The question on many minds is how the landscape will compare to previous tech-market crashes. The 2000-2002 dot-com bust put hundreds of Internet companies out of business. The Great Recession of 2008-2009 sent the national unemployment rate, which is now under 4 percent, as high as 10 percent.
“I remember the [dot-com] bubble very well,” said Rick McConnell, chief executive of Waltham software monitoring company Dynatrace. Back then, he ran a video conferencing firm that went public, only to sell for a fraction of its IPO price a few years later. But from his current perch, the tech market looks quite different, with many promising companies, albeit some that have been overvalued.
“I wouldn’t say it has the same characteristics of the tech bubble, where you just had hordes of companies that had no right to be public, zero chance of profitability,” he said.
The dot-com bust and resulting recession took several years to unspool, with the 9/11 terrorist attacks exacerbating the damage, noted Harvard Business School professor Thomas Eisenmann, the author of “Why Startups Fail.”
“We remember it now as one big fell swoop, but in fact it was a confusing sequence of a bunch of things,” Eisenmann said. “It’s too soon to say what’s going to happen now. Every [downturn] is different. This one is different.”
This time around, for example, the stock prices of public tech companies are leading the crash amid larger economic problems, while the dot-com bust started with a panic about smaller startups running out of cash.
Another aspect that appears different to Eisenmann is the recirculating of funding during the dot-com boom. Companies that raised venture capital or went public bought tons of tech gear and online ads, making the tech ecosystem appear healthier than it really was. “There’s maybe a little bit of that, but nothing like the scale of 1999 or 2000,” he said.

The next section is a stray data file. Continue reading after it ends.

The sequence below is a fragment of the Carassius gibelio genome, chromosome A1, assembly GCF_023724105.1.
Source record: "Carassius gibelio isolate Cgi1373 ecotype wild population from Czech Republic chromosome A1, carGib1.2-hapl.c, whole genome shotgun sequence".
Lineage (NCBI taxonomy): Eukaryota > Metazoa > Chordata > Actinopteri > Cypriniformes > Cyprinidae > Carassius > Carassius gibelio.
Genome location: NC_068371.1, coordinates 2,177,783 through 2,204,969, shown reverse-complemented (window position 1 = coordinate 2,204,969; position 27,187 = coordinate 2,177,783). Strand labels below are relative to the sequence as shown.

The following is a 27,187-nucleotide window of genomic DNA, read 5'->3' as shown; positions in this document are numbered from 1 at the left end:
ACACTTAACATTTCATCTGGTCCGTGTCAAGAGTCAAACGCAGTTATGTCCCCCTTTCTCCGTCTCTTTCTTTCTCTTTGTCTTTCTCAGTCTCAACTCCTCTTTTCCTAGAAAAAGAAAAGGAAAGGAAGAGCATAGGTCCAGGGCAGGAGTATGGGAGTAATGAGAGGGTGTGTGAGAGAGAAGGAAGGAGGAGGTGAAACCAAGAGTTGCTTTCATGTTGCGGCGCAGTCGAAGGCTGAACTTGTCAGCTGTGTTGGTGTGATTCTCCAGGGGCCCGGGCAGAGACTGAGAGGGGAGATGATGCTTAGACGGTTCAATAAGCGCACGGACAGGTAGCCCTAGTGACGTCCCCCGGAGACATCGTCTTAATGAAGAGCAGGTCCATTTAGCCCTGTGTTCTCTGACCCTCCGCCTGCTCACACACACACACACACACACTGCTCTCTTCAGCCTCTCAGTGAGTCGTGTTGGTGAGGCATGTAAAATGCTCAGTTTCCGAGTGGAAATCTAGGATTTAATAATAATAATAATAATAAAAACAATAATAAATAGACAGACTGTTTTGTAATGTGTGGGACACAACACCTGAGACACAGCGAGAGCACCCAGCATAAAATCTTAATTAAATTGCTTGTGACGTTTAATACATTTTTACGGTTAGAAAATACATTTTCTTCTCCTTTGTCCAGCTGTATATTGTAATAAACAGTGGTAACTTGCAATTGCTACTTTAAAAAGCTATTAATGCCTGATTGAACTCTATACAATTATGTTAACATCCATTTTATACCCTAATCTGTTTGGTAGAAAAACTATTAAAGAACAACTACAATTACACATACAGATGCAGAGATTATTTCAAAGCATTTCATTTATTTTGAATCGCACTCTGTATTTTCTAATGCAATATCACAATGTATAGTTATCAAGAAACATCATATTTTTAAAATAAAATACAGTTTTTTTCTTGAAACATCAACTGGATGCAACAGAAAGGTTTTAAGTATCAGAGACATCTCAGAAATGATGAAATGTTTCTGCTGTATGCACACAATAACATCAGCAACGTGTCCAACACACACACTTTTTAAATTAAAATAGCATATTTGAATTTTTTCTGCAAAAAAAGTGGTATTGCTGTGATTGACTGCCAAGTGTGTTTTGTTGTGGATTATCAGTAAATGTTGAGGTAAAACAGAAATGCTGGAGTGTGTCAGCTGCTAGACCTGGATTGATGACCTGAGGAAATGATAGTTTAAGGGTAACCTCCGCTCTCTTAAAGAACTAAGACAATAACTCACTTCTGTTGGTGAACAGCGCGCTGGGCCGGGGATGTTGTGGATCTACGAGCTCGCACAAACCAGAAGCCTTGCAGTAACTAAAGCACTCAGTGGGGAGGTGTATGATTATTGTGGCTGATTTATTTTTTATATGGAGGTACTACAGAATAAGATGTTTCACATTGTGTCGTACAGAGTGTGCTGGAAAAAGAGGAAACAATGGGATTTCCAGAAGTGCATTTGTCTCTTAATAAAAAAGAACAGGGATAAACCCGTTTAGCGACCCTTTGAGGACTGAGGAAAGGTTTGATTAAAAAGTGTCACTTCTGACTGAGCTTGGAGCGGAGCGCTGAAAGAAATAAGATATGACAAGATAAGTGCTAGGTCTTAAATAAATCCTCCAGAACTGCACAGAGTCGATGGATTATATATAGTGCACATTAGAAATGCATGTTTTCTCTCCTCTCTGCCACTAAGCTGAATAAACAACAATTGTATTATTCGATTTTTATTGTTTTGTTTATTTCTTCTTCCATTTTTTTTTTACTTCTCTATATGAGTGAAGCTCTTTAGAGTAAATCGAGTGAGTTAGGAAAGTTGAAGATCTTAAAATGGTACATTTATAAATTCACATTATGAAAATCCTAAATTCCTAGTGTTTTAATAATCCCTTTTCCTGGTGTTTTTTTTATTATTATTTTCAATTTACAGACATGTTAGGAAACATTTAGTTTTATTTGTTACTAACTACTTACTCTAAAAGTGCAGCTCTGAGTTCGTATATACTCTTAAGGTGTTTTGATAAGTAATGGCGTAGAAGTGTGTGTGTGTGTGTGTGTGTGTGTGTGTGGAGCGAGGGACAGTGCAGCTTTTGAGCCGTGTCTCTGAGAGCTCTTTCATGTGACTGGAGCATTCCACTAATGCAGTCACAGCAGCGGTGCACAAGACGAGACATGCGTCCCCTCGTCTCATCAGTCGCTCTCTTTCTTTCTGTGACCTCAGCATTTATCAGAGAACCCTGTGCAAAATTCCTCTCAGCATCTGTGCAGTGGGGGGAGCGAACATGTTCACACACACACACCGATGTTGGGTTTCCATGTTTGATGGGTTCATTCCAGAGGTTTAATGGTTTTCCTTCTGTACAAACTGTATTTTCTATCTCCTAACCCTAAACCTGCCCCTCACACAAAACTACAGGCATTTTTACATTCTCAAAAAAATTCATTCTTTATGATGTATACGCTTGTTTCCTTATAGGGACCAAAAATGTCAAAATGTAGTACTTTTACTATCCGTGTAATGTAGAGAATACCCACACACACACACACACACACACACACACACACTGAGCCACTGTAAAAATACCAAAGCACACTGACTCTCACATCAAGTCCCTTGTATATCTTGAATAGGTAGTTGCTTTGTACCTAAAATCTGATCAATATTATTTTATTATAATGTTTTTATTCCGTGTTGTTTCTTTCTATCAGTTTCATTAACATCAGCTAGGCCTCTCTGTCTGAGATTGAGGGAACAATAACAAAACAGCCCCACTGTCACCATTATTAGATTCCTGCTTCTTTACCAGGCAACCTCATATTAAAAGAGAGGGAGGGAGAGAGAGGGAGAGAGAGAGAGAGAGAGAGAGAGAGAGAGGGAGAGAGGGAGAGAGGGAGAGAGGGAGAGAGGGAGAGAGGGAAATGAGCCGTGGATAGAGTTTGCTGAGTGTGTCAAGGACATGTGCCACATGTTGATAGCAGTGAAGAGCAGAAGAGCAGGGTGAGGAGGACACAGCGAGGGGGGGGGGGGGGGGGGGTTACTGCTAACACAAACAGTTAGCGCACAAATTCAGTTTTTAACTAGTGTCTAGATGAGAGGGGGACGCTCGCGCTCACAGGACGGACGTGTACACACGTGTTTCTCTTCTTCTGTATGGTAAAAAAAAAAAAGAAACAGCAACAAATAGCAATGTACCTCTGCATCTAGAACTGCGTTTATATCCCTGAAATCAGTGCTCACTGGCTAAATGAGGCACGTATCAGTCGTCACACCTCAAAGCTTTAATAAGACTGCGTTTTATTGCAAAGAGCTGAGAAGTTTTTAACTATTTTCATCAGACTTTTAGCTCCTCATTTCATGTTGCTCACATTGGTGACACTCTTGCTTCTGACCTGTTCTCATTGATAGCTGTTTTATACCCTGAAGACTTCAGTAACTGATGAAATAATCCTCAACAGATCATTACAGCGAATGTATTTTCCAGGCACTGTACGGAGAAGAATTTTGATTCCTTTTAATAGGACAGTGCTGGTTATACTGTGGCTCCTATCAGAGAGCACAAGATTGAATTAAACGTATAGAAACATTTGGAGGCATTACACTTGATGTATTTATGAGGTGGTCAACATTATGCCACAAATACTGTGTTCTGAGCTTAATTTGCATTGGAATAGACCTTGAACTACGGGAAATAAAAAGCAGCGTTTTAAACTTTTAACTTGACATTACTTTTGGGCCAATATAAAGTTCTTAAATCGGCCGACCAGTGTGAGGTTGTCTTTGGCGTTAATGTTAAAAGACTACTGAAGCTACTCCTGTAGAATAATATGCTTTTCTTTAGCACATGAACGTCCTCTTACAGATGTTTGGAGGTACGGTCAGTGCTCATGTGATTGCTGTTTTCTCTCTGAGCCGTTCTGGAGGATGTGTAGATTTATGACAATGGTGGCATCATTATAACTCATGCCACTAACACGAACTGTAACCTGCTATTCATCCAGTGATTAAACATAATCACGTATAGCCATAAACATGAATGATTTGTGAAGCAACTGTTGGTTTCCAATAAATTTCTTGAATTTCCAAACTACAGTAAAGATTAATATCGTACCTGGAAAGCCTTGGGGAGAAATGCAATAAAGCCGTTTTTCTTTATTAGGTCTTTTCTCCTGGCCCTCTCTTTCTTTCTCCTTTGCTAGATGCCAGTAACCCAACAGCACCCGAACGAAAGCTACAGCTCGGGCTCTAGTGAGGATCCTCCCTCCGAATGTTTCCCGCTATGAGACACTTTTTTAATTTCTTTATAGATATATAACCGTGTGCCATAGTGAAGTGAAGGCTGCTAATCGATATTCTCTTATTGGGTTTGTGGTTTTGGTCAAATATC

But one new challenge may be that the pandemic made some solidly growing companies look like explosively successful companies, said Bentley management professor Linda Edelman. Think Zoom and Peloton.
Some online businesses “had this mentality to grow fast, ‘we’re on fire, we’re going zero to 100 miles an hour,’” she said. But “maybe we are only going zero to 50 . . . and we need to be a little more conservative and thoughtful.”
For now, venture capital firms are urging startups to put away the punch bowl.
“No one can predict how bad the economy will get, but things don’t look good,” startup backer Y Combinator, founded in Cambridge and based in California, wrote to its companies. “The safe move is to plan for the worst.”
Still, Bennett sees lots of money on the sidelines at Bessemer and other firms that could help startups survive hard times. “There is also a ton of private capital aimed at the tech markets that knows that these companies are still very much for real,” he said.
And not all young startups have canceled their expansion plans. Amar Kumar, founder and chief executive of KaiPod Learning in Newton, got backing from Y Combinator last year. He wouldn’t comment on the memo, but said his company isn’t going into turtle mode.
“Being an early-stage startup founder forces you to always be prudent with financial resources,” he said. “The external macro environment doesn’t really change our strategy or how we make decisions about where to spend.”
Anissa Gardizy of the Globe staff contributed to this report.